The spectre of Munich

Editorial note: If you have not yet read our mission statement above, please do so in order that you can put our blogs in context. 

Vienna, 11 September 2013


Sitting on an atmospheric red banquette in the warm womb-like comfort of the Biedermeier Café Diglas in the shadow of the mighty Cathedral of St Stephen – a religious foundation since 1147 – hemmed in on all sides by the ghosts of the Babenbergs and the Hapsburgs while the café’s honky-tonk pianist keys out the saccharine strains of Strauss’s Blue Danube waltz, one might perhaps be forgiven for taking a break from the routine butchery of global politics.

However, the burning question of the day – what to do about Syria – admits of no let-up.

We are writing, therefore, to make the stance of this blog crystal-clear.

For the past two years, Antigone1984 has argued consistently and, we think, cogently for humanitarian intervention by the western democracies to put an end to the daily carnage in Syria.

If that puts us, on this occasion, in the company of a motley band of western chauvinists – for instance, Harvard historian Niall Ferguson – that is just too bad. The ruthless pursuit, without fear or favour, of what, according to one’s lights, seems right and just cannot be abandoned simply because, from time to time, one ends up with strange bedfellows.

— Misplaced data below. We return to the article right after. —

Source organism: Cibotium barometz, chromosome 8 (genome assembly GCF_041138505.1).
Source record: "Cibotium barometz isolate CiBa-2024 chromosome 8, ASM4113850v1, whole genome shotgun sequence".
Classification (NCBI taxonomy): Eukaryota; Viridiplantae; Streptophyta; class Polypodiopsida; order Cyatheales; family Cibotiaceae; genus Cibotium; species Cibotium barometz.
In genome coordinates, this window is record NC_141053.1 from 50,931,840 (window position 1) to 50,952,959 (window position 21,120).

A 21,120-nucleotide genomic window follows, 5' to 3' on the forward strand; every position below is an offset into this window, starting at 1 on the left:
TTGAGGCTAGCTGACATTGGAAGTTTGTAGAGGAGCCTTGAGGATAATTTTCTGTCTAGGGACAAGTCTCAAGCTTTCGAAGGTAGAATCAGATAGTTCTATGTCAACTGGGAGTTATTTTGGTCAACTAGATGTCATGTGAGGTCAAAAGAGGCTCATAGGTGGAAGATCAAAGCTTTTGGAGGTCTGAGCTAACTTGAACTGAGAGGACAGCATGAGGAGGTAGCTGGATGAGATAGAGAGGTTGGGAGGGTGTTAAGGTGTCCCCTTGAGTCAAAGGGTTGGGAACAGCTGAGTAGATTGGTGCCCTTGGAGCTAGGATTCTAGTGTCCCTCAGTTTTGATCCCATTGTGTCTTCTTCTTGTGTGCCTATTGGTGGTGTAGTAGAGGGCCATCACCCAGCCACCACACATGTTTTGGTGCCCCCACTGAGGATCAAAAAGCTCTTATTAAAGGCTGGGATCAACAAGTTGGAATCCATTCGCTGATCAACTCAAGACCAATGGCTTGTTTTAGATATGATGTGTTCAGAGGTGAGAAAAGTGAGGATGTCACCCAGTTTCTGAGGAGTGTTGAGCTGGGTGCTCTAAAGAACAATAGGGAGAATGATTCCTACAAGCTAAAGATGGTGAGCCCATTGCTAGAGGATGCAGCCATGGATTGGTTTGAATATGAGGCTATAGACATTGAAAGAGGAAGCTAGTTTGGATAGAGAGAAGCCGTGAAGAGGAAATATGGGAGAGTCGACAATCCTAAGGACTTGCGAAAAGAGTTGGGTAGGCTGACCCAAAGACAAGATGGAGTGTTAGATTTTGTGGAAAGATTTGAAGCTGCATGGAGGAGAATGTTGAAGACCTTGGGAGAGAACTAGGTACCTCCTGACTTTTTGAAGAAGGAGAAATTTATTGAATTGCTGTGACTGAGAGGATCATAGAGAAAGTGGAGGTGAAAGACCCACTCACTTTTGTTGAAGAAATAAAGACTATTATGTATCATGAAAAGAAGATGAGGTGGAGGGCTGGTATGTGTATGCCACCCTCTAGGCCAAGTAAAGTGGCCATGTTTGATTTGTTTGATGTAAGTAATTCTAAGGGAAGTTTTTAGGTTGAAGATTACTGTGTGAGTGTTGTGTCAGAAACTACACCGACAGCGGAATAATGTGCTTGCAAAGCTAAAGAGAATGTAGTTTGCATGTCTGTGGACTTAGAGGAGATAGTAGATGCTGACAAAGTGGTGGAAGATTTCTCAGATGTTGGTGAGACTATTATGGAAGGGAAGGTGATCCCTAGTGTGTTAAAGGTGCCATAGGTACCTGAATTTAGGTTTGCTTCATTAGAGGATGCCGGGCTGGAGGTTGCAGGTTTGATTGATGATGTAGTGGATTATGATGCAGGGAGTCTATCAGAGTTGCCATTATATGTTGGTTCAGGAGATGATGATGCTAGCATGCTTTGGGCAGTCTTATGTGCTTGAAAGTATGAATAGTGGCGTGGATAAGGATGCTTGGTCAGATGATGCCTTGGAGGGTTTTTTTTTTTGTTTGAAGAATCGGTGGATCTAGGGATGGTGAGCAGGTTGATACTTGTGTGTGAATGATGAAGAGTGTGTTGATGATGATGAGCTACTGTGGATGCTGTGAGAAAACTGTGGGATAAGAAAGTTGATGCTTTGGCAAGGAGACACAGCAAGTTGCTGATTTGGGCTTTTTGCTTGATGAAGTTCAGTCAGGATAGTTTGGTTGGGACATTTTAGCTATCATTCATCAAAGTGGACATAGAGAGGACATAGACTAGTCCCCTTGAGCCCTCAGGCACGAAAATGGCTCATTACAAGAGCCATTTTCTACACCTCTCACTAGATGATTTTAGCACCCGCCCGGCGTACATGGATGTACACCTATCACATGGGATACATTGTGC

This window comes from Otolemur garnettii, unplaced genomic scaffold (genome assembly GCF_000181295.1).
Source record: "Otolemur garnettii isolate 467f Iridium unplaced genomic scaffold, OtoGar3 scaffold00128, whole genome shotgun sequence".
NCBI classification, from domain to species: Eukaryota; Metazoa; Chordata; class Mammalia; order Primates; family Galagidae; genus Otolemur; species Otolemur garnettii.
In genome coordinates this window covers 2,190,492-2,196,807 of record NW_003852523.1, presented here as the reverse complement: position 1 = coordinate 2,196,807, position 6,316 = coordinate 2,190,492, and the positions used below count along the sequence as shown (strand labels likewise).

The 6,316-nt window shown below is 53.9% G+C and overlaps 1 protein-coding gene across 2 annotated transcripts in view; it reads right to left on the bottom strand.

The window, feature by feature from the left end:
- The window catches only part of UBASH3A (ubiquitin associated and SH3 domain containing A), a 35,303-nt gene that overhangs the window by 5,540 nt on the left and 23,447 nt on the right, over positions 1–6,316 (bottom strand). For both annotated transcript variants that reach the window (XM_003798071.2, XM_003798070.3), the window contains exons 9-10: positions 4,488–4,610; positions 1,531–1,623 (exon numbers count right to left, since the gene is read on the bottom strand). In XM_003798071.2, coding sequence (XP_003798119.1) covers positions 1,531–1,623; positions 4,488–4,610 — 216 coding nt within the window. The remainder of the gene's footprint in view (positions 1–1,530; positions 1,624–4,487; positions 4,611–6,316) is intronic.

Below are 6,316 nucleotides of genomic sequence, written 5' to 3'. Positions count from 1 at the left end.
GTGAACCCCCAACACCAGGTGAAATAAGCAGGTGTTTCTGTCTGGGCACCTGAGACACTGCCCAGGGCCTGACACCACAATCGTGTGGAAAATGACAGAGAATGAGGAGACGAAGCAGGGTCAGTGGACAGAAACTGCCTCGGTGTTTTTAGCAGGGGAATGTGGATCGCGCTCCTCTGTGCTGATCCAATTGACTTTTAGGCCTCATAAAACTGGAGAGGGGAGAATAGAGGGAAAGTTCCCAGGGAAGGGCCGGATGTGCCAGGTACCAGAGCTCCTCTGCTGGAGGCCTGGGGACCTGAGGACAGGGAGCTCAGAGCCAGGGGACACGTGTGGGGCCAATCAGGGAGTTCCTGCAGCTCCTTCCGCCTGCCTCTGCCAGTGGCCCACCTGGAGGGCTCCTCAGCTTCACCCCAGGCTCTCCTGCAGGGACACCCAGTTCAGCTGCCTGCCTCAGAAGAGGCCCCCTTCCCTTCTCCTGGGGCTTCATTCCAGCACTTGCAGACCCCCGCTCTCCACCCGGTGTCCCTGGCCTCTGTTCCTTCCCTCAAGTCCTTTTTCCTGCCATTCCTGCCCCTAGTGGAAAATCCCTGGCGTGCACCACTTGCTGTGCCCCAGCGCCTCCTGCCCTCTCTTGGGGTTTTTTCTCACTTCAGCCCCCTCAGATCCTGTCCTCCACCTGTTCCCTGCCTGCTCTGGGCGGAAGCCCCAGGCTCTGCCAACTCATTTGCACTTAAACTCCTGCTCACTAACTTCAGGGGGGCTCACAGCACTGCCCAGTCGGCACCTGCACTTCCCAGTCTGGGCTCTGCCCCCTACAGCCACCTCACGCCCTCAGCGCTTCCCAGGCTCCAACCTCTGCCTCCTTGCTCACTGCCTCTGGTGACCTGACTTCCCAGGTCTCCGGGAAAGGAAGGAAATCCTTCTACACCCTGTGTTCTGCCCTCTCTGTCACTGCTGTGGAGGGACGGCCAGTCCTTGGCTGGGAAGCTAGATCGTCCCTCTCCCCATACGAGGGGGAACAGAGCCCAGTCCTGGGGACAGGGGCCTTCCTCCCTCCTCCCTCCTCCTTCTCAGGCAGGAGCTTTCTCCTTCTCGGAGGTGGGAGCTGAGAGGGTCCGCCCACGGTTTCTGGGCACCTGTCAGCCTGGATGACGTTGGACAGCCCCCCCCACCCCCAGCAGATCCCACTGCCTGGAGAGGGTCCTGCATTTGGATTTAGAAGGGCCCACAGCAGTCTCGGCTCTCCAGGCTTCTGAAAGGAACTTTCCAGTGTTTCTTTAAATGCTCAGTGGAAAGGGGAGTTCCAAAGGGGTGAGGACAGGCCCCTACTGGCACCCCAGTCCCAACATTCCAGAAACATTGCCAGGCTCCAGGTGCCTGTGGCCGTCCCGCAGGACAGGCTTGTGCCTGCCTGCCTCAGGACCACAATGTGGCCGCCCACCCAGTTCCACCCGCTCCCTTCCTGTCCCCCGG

The driving force behind our white-hot anger as regards Syria is the relentless daily massacre of the innocents – men, women and tiny children- by the evil power-crazed butcher of Damascus, Bashar al-Assad. As far as Antigone1984 is concerned, this takes precedence over all other considerations of global polity.

This must stop. “Carthago est delenda,” as Censor Cato the Elder (234-149 BC) told the Roman Senate. For Carthage, read Damascus.

Or as King Abdullah Saudi Arabia – another strange bedfellow – said recently, referring to Syria,  “We must cut off the head of the snake”.

Alas, the slaughter will not stop just yet.